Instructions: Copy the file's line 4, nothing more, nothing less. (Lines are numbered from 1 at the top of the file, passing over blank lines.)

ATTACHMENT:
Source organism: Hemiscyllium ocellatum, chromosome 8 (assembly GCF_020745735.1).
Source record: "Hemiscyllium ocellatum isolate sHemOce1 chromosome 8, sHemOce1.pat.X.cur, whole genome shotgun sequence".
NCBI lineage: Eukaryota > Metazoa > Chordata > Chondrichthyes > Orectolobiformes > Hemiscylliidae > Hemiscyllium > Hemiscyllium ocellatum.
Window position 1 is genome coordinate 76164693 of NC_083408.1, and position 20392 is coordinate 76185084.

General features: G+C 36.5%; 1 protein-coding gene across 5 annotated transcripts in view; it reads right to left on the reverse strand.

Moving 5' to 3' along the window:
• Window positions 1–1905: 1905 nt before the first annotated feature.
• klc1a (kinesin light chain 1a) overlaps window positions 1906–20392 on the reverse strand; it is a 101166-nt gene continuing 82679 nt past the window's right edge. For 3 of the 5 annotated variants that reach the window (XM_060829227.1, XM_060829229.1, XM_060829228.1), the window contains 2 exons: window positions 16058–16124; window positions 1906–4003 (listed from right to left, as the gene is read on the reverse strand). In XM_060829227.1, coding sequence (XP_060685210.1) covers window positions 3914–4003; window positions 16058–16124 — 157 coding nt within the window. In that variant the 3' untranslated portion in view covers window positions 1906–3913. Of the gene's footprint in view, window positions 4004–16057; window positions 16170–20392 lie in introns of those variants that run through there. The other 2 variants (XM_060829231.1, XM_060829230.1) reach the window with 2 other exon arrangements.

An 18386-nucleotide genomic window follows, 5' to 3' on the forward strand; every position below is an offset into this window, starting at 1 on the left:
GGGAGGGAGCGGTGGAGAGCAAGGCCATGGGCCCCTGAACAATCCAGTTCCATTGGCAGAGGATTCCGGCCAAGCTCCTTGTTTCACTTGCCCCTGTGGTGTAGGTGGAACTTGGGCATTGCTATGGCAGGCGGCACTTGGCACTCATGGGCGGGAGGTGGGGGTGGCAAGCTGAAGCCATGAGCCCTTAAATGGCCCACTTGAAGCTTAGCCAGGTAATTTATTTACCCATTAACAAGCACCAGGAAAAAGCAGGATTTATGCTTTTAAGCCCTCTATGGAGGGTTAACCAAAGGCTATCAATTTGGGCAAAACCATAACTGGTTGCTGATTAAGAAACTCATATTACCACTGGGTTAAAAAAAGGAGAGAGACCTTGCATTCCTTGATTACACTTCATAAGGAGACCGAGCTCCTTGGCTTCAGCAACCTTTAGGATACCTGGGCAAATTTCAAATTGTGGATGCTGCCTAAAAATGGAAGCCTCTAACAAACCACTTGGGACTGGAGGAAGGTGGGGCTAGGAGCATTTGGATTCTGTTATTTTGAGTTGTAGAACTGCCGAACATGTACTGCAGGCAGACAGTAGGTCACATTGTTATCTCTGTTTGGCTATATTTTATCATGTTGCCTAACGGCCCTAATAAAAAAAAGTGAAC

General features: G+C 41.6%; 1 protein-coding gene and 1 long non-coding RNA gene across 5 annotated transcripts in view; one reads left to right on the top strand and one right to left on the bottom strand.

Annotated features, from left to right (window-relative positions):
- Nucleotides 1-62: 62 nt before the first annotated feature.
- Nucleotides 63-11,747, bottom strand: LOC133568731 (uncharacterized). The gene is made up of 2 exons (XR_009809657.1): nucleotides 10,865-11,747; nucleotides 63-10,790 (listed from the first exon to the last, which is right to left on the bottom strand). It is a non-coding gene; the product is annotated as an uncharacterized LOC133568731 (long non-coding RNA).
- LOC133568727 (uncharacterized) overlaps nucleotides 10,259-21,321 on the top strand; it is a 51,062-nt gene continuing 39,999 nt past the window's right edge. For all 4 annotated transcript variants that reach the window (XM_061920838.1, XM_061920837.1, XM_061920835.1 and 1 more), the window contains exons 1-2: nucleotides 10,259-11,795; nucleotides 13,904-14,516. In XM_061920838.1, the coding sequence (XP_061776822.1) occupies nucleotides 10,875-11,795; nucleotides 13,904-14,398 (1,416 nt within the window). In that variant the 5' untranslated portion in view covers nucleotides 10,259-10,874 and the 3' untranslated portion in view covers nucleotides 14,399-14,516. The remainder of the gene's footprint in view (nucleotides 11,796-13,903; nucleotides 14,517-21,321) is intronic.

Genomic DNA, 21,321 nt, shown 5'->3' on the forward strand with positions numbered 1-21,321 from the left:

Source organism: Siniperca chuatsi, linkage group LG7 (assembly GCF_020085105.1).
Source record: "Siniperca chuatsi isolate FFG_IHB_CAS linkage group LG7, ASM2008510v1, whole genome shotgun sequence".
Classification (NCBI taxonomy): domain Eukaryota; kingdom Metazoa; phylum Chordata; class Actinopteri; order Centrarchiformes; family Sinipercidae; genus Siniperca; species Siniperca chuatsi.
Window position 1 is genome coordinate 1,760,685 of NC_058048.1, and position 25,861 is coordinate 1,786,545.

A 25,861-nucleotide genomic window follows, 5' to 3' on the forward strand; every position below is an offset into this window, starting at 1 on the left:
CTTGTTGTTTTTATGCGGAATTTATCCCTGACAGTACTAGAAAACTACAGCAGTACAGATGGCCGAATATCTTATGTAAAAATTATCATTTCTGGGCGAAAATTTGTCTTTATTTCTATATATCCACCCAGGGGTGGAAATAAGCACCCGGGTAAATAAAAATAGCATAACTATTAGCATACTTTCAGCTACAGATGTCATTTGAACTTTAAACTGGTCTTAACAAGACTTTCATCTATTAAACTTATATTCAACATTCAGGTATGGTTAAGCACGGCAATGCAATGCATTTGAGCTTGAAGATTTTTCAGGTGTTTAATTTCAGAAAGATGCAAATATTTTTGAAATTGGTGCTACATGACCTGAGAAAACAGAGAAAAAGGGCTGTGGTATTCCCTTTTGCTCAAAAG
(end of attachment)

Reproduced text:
Window position 1 is genome coordinate 76164693 of NC_083408.1, and position 20392 is coordinate 76185084.